As a team, we focused solely on the sorting portion of the MRF. The processing part of the MRF will need to be continued by teams in the coming years. Ideally, these teams will be able to tour local MRFs in person and get a better understanding of the ins and outs of a recycling facility from the beginning of the project.

Currently, our solution does not have plans to be implemented in the designs of a new MRF. If it were to be implemented, the site layout shape, size, and specifications will need to be altered to fit the designated plot of land and local codes. Also, the sorting process should be tested to fine-tune any changes that need to happen within the process for it to work as intended. With a lack of access to the sorting machinery, the team was unable to do this themselves. 

Meet the Team

Julia Hylton

Hi! I am a graduating senior in the Civil Engineering department, continuing on to do my graduate studies in the Materials Science department at Mines. I was born and raised in the beautiful state of Colorado and enjoy hiking and skiing as often as I can. 

It was such a privilege to work with this team over the last 8 months while we all faced new challenges together. I know all of us are better for having this design experience and are better prepared to enter the workplace as new engineers!

Matthew Diliberto

Born and raised in Clearwater, FL. I am a senior that will be graduating after this semester with a Bachelor’s in Civil Engineering. My hobbies include snowboarding, playing hockey, golfing, or going on hikes with my two dogs. 

Kate Jones

Hi I’m Kate Jones and I’m majoring in Civil Engineering and will graduate this May. I am planning to go into the transportation industry with an emphasis on bridge design. I enjoyed working on this project and found it helpful to work with mechanical engineers to solve common bottlenecks in recycling. 

Ryan Velasquez

I am from Denver, CO where I have lived for nearly 24 years. I am completing my B.S. in Mechanical Engineering and an intern at Origin Engineering, where I will continue to work full time after graduation. I am excited to take what I have learned here at Colorado School of Mines and continue learning and gaining real-world experience.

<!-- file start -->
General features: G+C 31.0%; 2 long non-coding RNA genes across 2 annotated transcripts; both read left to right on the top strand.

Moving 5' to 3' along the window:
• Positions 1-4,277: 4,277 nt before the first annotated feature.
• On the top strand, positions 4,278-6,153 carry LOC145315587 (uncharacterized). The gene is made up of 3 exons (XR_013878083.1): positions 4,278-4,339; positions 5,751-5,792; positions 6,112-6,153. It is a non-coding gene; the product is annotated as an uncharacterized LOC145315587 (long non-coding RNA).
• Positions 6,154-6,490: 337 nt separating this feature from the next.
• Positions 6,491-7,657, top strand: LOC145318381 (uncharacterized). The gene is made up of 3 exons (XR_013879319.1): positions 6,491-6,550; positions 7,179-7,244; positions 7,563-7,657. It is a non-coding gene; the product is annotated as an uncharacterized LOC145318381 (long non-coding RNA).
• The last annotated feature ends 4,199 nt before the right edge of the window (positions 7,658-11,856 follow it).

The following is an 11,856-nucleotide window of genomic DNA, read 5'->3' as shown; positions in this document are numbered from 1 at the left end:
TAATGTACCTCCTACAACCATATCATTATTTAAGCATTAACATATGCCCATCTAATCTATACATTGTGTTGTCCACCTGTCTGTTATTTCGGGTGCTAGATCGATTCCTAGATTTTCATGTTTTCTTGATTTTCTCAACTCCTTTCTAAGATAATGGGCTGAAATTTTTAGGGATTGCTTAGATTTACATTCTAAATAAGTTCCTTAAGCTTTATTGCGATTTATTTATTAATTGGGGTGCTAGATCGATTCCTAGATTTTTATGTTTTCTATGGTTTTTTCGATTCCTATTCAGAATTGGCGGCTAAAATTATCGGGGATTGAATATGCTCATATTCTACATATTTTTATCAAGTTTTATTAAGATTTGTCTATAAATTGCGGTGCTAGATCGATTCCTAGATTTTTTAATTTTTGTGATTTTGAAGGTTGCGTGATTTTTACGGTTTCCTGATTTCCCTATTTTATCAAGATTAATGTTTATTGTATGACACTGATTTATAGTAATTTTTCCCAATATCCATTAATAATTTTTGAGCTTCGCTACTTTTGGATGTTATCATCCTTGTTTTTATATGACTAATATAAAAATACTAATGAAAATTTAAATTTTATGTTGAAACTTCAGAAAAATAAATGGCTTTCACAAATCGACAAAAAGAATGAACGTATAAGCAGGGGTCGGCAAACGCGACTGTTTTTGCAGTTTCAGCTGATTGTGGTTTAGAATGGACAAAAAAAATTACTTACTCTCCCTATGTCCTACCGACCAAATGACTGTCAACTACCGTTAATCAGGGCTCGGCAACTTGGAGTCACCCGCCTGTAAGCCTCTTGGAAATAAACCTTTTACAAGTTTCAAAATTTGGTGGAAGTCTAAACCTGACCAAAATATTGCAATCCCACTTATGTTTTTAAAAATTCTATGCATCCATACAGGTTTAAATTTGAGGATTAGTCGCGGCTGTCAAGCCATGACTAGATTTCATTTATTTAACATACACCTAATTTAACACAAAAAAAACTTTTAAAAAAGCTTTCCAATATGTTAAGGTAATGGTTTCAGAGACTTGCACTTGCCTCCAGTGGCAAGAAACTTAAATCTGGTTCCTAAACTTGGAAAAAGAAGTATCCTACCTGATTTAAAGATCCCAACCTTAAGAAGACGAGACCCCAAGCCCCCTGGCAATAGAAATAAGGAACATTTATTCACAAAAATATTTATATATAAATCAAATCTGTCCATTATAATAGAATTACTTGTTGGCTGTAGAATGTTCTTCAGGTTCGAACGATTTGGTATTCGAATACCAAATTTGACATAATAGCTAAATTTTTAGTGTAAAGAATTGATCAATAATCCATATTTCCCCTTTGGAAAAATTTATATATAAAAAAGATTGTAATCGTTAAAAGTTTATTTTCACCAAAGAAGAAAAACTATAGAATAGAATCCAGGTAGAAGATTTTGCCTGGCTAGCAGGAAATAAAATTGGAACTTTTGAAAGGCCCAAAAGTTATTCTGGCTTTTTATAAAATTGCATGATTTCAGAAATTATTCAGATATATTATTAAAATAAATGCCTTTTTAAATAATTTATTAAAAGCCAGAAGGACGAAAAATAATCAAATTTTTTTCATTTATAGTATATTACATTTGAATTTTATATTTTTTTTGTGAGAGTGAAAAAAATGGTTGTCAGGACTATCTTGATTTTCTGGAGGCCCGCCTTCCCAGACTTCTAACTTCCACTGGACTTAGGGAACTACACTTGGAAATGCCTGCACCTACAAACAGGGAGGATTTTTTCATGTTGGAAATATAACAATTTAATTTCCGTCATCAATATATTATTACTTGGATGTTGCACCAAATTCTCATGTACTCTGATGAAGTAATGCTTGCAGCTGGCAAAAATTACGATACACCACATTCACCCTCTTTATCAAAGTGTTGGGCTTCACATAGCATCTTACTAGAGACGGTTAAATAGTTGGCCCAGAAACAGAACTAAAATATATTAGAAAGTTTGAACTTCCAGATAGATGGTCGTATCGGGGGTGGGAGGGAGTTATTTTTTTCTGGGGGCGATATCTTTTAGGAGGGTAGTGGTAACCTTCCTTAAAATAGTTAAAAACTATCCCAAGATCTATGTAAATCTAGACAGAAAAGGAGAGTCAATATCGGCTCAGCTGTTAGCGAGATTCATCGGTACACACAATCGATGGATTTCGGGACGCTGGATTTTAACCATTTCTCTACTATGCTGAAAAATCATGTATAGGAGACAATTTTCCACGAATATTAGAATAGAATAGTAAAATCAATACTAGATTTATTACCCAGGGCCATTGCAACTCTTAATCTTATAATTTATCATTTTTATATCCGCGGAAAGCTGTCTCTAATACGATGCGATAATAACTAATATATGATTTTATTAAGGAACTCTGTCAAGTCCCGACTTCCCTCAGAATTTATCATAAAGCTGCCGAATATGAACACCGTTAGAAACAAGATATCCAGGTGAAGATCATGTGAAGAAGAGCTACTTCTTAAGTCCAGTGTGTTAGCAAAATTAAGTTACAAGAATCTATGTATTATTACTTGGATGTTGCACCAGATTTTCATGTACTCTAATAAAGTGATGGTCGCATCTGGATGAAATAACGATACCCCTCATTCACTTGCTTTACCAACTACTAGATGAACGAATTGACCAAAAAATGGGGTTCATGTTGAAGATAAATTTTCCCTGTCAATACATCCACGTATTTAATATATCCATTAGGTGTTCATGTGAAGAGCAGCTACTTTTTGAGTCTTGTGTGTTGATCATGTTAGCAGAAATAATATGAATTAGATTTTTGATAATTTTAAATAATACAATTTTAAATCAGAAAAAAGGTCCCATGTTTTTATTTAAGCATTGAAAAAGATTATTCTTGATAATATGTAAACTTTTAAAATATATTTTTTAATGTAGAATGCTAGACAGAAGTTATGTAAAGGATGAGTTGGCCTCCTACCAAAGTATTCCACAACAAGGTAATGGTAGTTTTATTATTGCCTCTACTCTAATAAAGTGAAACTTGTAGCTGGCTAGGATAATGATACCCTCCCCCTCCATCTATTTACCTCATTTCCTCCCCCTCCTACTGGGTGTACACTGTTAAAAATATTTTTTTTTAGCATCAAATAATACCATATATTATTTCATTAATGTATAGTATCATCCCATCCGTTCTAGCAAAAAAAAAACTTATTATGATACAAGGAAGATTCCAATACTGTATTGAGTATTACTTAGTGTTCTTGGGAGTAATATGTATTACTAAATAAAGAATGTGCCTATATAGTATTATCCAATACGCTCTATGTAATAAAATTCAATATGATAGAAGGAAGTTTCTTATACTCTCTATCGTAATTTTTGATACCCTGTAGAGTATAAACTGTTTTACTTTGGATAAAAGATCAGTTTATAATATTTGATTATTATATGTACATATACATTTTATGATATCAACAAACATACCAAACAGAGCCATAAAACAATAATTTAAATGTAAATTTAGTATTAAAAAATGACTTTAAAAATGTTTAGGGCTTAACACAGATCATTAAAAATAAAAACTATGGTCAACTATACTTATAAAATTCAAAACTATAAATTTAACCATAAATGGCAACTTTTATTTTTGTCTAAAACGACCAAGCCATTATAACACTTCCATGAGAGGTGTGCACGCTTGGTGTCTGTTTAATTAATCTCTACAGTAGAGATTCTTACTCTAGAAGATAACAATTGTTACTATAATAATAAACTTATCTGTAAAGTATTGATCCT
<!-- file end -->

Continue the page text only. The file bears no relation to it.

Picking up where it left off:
Kai Sakimoto

Graduating senior in mechanical engineering. Grew up in the permacloud that is northern Indiana. Now happily living in Colorado enjoying the outdoors. Usually stressed, often caffeinated, always working out. Excited to pursue newfound passions post-graduation.

Olivia Kovar

Howdy! My name is Olivia Kovar and I was born and raised in Austin, Texas before moving to Colorado for school.  I will be graduating with a BS in Mechanical Engineering this May and will begin working with a manufacturing company soon after! In my free time, I enjoy snow skiing, hiking, exploring cities, and spending time with friends and family. I’ve had a lot of fun in Colorado and have learned a lot, including how to drive in snow!

Anderson Salisbury

Hello, my name is Anderson Salisbury and I am a mechanical engineer working on the municipal waste recycling facility project. I am graduating in May 2021 with an undergraduate degree in mechanical engineering. I will be sticking around next year to complete a one-year master’s degree in robotics in automation. 

I joined this project team to explore the world of recycling. Recycling in the US is an outdated process with plenty of room to grow. Whereas other counties practice multi-stream recycling, the US still uses a single stream. Our team ended up tackling our project by designing an all-in-one facility to sort the single-stream waste collection methods in the US. 
I have competed for the Mines Wrestling team for four years and earned All-American status for placing at nationals during our 2020-2021 season. My free time and hobbies include doing artwork for clients and building a social media presence. I generally work now with a digital medium. 
Mason Baker

I was born in Australia and grew up in Southeast Idaho. I am finishing up my bachelor’s in Mechanical Engineering with a minor in Economics. During my career at Mines, I also played on the men’s basketball team. After graduation, I plan to work for Kiewit as a field/office engineer in their Cherne District. While working on this project, I have served as the glass research lead and a team member in the mechanical design group.